Clin Diagn Lab Immunol. 2003 Nov; 10(6): 1029-36.
Hoover DR, Donnay A, Mitchell CS, Ziem G, Rose NR, Sabath DE, Yurkow EJ, Nakamura R, Vogt RF, Waxdal M, Margolick JB.
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Department of Statistics and Institute for Health, Health Care Policy and Aging Research, Rutgers University, Piscataway, New Jersey, USA.
Whether persons with multiple chemical sensitivity syndrome (MCS) have immunological abnormalities is unknown. To assess the reliability of selected immunological tests that have been hypothesized to be associated with MCS, replicate blood samples from 19 healthy volunteers, 15 persons diagnosed with MCS, and 11 persons diagnosed with autoimmune disease were analyzed in five laboratories for expression of four T-cell surface activation markers (CD25, CD26, CD38, and HLA-DR) and in four laboratories for autoantibodies (to smooth muscle, thyroid antigens, and myelin). For T-cell activation markers, the intralaboratory reproducibility was very good, with 90% of the replicates analyzed in the same laboratory differing by < or = 3%. Interlaboratory differences were statistically significant for all T-cell subsets except CD4+ cells, ranging from minor to eightfold for CD25+ subsets.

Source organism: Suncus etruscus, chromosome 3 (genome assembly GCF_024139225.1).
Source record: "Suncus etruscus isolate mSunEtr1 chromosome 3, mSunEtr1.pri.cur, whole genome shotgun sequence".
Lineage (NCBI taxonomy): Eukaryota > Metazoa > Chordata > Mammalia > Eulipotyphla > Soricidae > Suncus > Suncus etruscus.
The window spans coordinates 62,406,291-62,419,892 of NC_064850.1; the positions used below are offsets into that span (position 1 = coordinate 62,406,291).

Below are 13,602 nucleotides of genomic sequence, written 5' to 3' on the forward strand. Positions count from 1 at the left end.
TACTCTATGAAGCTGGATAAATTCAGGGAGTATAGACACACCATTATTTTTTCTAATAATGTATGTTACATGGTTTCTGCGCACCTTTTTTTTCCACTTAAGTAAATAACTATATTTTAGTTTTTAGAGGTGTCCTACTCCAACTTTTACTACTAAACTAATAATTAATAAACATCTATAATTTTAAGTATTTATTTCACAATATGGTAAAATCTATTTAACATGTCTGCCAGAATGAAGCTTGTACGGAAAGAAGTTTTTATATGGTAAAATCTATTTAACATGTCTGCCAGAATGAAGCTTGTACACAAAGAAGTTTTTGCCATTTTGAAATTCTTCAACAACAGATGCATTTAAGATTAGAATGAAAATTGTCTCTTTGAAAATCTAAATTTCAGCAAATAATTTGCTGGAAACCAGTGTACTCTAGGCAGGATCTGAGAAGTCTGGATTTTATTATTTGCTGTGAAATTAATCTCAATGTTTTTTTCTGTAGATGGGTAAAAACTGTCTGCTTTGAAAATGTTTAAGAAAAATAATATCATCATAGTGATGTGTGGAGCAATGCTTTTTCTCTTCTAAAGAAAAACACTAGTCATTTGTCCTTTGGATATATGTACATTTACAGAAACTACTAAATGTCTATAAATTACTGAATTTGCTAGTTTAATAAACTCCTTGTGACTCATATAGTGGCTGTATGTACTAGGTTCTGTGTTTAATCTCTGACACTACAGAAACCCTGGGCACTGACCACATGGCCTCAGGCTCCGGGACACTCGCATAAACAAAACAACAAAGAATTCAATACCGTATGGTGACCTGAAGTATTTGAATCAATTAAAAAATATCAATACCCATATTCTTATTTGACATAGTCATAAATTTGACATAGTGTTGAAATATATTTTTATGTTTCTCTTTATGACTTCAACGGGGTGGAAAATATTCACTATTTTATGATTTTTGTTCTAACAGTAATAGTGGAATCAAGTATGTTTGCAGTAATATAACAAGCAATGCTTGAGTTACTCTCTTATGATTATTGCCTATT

Within laboratories, the date of analysis was significantly associated with the values for all cellular activation markers. Although reproducibility of autoantibodies could not be precisely assessed due to the rarity of abnormal results, there were inconsistencies across laboratories. The effect of shipping on all measurements, while sometimes statistically significant, was very small. These results support the reliability of fresh and shipped samples for detecting large (but perhaps not small) differences between groups of donors in the T-cell subsets tested. When comparing markers that are not well standardized, it may be important to distribute samples from different study groups evenly over time.
PMID: 14607863 [PubMed – in process]